3. The Commissioner held that ordinary plain cashew-nuts and the fried and salted cashew-nuts sold by the assessees were quite distinct commercial commodities. In coming to this conclusion, the Commissioner relied on the fact that Air-India has described in detail the process which must be carried out on cashew-nuts and the manner in which it was to be carried out and that if they were not of the required standard and taste, Air-India would have refused to take delivery of the same. The Commissioner held that the activity of frying the cashew-nuts and spraying them with spices and salt to make them tasty would amount to 'manufacture' within the meaning of section 2(17) of the said Act. The Commissioner further held that the fried and salted cashew-nuts sold in heat-sealed plastic bags of less than 5 kg. each fell within the scope of entry 6 of Schedule E to the said Act. The assessees appealed against this decision to the Tribunal. The Tribunal came to the conclusion that as a result of the activity of frying and salting carried out by the assessees on the cashew-nuts, no new or different commercial commodity had come into being and hence the process or activity applied on the cashew-nuts could not be said to be 'manufacture' within the meaning of the said term in section 2(17) of the said Act. As far as the question of the rate of tax is concerned, the Tribunal has pointed out in its judgment that the plastic paper bags in which the cashew-nuts were packed for sale were produced before the Tribunal. The Tribunal came to the conclusion that from examining these plastic paper bags it could not be said that the cashew-nuts were sold by the assessees in sealed containers. On this basis, the Tribunal came to the conclusion that the cashew-nuts sold by the assessees were covered by entry 5 of Part I of Schedule D and not entry 6 in Schedule E to the said Act as held by the Commissioner. Arising from this judgment and order of the Tribunal, the following two questions have been referred to us for our determination :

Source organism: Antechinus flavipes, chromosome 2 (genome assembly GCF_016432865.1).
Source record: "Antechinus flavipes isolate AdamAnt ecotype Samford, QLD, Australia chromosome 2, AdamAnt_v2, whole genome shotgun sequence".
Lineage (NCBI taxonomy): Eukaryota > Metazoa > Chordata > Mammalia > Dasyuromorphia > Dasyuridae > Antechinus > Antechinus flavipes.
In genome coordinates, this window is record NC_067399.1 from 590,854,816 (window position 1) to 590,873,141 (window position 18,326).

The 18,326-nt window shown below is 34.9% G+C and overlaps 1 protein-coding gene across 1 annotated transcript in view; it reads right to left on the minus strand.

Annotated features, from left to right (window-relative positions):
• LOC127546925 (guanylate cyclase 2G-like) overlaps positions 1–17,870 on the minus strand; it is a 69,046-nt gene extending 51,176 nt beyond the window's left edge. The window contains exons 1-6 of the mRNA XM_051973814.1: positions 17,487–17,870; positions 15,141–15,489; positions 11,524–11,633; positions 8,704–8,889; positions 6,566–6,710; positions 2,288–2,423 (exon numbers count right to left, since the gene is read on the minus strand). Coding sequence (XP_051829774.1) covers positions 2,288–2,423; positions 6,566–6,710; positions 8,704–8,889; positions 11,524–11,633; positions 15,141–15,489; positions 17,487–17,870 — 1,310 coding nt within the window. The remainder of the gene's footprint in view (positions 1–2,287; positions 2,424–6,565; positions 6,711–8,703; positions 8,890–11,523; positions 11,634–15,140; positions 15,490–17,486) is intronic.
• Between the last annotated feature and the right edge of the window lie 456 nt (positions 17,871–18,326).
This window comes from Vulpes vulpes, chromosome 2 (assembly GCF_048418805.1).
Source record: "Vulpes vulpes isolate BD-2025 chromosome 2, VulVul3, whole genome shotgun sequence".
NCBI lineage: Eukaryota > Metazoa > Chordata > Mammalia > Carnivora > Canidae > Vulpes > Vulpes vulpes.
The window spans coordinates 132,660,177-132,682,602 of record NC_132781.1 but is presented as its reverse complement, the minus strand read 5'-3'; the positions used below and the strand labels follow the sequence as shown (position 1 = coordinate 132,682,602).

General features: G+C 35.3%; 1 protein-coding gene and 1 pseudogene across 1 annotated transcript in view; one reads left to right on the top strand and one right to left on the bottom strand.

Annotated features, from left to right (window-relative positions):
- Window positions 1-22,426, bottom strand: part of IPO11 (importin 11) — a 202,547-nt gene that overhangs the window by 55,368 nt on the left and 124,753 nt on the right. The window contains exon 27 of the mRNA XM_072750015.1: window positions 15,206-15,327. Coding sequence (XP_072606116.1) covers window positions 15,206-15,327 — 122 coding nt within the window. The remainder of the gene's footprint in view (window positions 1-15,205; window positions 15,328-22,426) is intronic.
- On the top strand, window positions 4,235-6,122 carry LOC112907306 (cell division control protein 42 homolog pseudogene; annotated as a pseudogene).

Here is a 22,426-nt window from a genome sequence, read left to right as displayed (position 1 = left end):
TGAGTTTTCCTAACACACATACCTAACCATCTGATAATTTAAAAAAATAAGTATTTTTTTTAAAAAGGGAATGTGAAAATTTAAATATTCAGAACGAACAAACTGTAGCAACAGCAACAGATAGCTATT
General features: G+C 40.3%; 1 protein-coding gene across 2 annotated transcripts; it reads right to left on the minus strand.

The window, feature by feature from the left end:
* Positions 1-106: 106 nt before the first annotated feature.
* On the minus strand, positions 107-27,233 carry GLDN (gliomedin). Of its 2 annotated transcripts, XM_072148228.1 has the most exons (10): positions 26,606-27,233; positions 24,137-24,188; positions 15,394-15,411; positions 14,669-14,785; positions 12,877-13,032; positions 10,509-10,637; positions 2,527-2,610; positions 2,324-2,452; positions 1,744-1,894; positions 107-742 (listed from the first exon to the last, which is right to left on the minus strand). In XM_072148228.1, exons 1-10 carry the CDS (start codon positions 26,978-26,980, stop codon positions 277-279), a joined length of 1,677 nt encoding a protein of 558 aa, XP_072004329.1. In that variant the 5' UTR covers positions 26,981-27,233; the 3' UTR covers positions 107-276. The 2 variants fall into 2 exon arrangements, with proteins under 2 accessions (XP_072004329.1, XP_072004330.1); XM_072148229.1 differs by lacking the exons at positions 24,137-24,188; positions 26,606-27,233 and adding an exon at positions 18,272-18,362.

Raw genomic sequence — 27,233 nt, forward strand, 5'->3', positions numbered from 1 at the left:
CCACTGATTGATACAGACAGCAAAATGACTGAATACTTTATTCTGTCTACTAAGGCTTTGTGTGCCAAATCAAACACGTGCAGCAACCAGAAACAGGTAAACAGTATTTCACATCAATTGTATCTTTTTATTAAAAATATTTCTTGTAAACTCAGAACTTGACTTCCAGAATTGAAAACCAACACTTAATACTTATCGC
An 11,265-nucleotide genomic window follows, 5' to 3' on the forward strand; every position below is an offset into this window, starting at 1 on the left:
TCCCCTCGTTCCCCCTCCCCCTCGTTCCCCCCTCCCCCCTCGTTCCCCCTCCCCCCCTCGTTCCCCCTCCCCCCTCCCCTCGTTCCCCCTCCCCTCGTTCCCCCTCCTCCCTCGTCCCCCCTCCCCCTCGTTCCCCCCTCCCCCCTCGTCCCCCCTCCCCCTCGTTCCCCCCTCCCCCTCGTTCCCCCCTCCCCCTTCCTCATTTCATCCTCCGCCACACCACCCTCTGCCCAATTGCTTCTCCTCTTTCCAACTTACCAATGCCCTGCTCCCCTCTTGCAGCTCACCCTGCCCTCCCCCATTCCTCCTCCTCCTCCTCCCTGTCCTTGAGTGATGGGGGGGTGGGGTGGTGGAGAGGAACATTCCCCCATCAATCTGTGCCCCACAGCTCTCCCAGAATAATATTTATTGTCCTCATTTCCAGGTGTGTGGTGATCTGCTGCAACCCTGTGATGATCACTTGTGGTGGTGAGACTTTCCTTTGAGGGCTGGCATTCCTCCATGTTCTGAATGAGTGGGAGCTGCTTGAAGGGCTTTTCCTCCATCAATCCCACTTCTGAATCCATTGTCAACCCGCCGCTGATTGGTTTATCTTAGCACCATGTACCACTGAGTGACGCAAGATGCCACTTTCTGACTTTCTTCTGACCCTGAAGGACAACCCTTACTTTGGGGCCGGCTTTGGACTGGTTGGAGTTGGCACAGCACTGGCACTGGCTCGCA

'(1) Whether, on the facts and in the circumstances of the case, the Tribunal was right in holding that the activity of frying and spicing of the cashew-nuts did not amount to manufacture within the meaning of section 2(17) of the Bombay Sales Tax Act, 1959